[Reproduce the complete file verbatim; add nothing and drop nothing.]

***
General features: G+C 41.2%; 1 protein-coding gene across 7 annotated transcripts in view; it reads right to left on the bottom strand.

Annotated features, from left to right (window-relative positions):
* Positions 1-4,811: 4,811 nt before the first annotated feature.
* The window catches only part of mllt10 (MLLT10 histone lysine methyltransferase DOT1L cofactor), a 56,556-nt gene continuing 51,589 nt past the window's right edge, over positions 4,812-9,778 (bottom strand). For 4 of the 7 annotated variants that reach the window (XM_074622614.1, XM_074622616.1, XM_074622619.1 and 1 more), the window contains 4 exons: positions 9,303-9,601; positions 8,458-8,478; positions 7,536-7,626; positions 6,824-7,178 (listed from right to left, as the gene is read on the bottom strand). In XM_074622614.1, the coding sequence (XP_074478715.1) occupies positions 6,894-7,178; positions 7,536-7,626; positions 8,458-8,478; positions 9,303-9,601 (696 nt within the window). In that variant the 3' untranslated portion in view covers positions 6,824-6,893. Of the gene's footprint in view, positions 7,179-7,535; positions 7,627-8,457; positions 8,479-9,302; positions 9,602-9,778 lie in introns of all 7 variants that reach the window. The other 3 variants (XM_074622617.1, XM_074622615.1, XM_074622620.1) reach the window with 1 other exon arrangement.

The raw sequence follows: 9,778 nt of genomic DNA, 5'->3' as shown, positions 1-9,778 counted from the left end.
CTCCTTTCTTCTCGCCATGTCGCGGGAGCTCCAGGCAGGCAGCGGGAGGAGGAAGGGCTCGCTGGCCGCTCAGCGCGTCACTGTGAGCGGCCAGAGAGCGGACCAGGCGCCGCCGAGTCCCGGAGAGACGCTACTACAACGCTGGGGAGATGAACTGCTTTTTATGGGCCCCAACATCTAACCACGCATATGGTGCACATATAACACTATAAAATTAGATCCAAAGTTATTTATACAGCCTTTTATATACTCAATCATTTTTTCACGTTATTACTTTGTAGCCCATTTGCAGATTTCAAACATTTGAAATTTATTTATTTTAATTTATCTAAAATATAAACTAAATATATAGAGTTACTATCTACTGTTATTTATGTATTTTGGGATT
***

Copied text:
General features: G+C 41.2%; 1 protein-coding gene across 7 annotated transcripts in view; it reads right to left on the bottom strand.

Annotated features, from left to right (window-relative positions):
* Positions 1-4,811: 4,811 nt before the first annotated feature.
* The window catches only part of mllt10 (MLLT10 histone lysine methyltransferase DOT1L cofactor), a 56,556-nt gene continuing 51,589 nt past the window's right edge, over positions 4,812-9,778 (bottom strand). For 4 of the 7 annotated variants that reach the window (XM_074622614.1, XM_074622616.1, XM_074622619.1 and 1 more), the window contains 4 exons: positions 9,303-9,601; positions 8,458-8,478; positions 7,536-7,626; positions 6,824-7,178 (listed from right to left, as the gene is read on the bottom strand). In XM_074622614.1, the coding sequence (XP_074478715.1) occupies positions 6,894-7,178; positions 7,536-7,626; positions 8,458-8,478; positions 9,303-9,601 (696 nt within the window). In that variant the 3' untranslated portion in view covers positions 6,824-6,893. Of the gene's footprint in view, positions 7,179-7,535; positions 7,627-8,457; positions 8,479-9,302; positions 9,602-9,778 lie in introns of all 7 variants that reach the window. The other 3 variants (XM_074622617.1, XM_074622615.1, XM_074622620.1) reach the window with 1 other exon arrangement.

The raw sequence follows: 9,778 nt of genomic DNA, 5'->3' as shown, positions 1-9,778 counted from the left end.
CTCCTTTCTTCTCGCCATGTCGCGGGAGCTCCAGGCAGGCAGCGGGAGGAGGAAGGGCTCGCTGGCCGCTCAGCGCGTCACTGTGAGCGGCCAGAGAGCGGACCAGGCGCCGCCGAGTCCCGGAGAGACGCTACTACAACGCTGGGGAGATGAACTGCTTTTTATGGGCCCCAACATCTAACCACGCATATGGTGCACATATAACACTATAAAATTAGATCCAAAGTTATTTATACAGCCTTTTATATACTCAATCATTTTTTCACGTTATTACTTTGTAGCCCATTTGCAGATTTCAAACATTTGAAATTTATTTATTTTAATTTATCTAAAATATAAACTAAATATATAGAGTTACTATCTACTGTTATTTATGTATTTTGGGATT